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Macedonia: Parliament Amends Constitution

Skopje, 16 November 2001 (RFE/RL) -- The Macedonian parliament early today voted to amend the national constitution to give the country's ethnic Albanian minority more rights. Macedonian President Boris Trajkovski gave assurances later in the day that an amnesty for former ethnic Albanian rebels will be implemented, in a letter to international officials.

The ratification seals a Western-brokered peace accord aimed at ending the armed rebellion by ethnic Albanian militants that erupted in Macedonia early this year.

Lawmakers gave separate approval to each of 15 constitutional amendments, voting them in by two-thirds majorities, then voted to proclaim the changes as law in a new constitution. The final vote was 94-13, with two abstentions.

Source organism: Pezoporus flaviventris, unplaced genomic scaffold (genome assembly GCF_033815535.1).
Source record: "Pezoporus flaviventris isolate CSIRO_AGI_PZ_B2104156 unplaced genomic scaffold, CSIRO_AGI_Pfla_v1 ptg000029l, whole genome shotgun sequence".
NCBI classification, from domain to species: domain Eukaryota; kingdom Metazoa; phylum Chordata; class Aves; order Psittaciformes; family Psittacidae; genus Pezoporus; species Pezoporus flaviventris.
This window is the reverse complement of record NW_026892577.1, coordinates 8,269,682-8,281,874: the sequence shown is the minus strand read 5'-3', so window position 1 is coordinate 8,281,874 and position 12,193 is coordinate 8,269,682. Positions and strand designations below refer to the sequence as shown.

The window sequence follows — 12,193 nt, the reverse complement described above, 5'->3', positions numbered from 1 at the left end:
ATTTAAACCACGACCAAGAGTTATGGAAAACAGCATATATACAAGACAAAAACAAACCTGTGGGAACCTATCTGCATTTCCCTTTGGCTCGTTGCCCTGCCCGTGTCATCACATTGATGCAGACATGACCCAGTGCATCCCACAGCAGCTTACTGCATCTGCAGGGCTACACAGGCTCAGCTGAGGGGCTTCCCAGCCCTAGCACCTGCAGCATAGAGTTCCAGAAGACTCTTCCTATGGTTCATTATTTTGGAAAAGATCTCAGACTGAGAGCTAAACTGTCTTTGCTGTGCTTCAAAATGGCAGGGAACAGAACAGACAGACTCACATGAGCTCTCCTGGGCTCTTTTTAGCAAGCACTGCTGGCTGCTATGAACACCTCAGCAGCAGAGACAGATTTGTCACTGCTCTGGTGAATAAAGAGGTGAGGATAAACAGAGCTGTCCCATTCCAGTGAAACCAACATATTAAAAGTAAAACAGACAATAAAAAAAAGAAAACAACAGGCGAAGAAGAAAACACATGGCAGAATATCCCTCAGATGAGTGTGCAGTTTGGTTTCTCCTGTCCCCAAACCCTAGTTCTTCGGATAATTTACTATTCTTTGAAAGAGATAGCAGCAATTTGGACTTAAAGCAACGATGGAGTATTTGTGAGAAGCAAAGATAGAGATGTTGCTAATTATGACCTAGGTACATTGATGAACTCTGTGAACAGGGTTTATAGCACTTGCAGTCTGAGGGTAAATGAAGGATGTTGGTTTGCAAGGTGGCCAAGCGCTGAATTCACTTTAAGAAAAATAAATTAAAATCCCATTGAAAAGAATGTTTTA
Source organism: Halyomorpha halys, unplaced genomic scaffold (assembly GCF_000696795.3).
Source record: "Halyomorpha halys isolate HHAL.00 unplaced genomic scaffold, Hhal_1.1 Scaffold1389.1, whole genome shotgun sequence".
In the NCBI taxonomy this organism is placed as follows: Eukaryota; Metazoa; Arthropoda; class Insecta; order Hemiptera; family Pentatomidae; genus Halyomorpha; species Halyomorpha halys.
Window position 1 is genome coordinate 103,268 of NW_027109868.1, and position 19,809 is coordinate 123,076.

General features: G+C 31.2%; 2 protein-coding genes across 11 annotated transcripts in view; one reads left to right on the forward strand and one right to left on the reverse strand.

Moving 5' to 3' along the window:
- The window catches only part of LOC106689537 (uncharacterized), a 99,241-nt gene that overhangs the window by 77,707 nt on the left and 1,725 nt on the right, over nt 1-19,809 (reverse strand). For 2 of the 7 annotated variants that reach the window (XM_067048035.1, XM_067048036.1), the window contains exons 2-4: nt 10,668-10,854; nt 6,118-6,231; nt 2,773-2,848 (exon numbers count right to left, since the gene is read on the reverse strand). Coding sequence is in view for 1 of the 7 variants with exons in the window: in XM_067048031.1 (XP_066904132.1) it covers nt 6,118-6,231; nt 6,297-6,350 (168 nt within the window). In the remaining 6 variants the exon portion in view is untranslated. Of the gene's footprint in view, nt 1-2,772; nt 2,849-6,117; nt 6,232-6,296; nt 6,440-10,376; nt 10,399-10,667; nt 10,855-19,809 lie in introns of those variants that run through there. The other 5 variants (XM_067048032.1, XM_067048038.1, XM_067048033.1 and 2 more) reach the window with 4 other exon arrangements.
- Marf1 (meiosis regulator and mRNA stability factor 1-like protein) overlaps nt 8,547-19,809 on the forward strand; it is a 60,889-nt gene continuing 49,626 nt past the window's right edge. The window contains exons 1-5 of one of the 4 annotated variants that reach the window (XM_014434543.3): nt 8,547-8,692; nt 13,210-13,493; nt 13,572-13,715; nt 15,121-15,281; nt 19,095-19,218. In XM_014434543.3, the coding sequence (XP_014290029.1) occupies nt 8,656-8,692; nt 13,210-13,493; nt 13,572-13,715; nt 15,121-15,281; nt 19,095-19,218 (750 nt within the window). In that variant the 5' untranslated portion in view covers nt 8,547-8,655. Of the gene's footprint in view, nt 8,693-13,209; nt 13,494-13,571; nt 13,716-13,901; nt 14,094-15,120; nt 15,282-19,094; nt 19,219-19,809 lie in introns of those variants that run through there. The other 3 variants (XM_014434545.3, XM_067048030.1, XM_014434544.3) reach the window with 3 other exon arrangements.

The changes expand the official use of the Albanian language, and also provide for ethnic Albanians to have a greater role in government and law enforcement to reflect their one-third share of Macedonia's population.

The preamble to the constitution was changed to cite ethnic Albanians and other minorities as peoples alongside the Macedonian majority.

Brokered by European Union and United States diplomats, the peace accord was signed 13 August, but parliamentary approval was repeatedly stalled due to political disputes. Ethnic Albanian rebels earlier turned over some 4,000 weapons to NATO and announced they were disbanding to support the peace deal.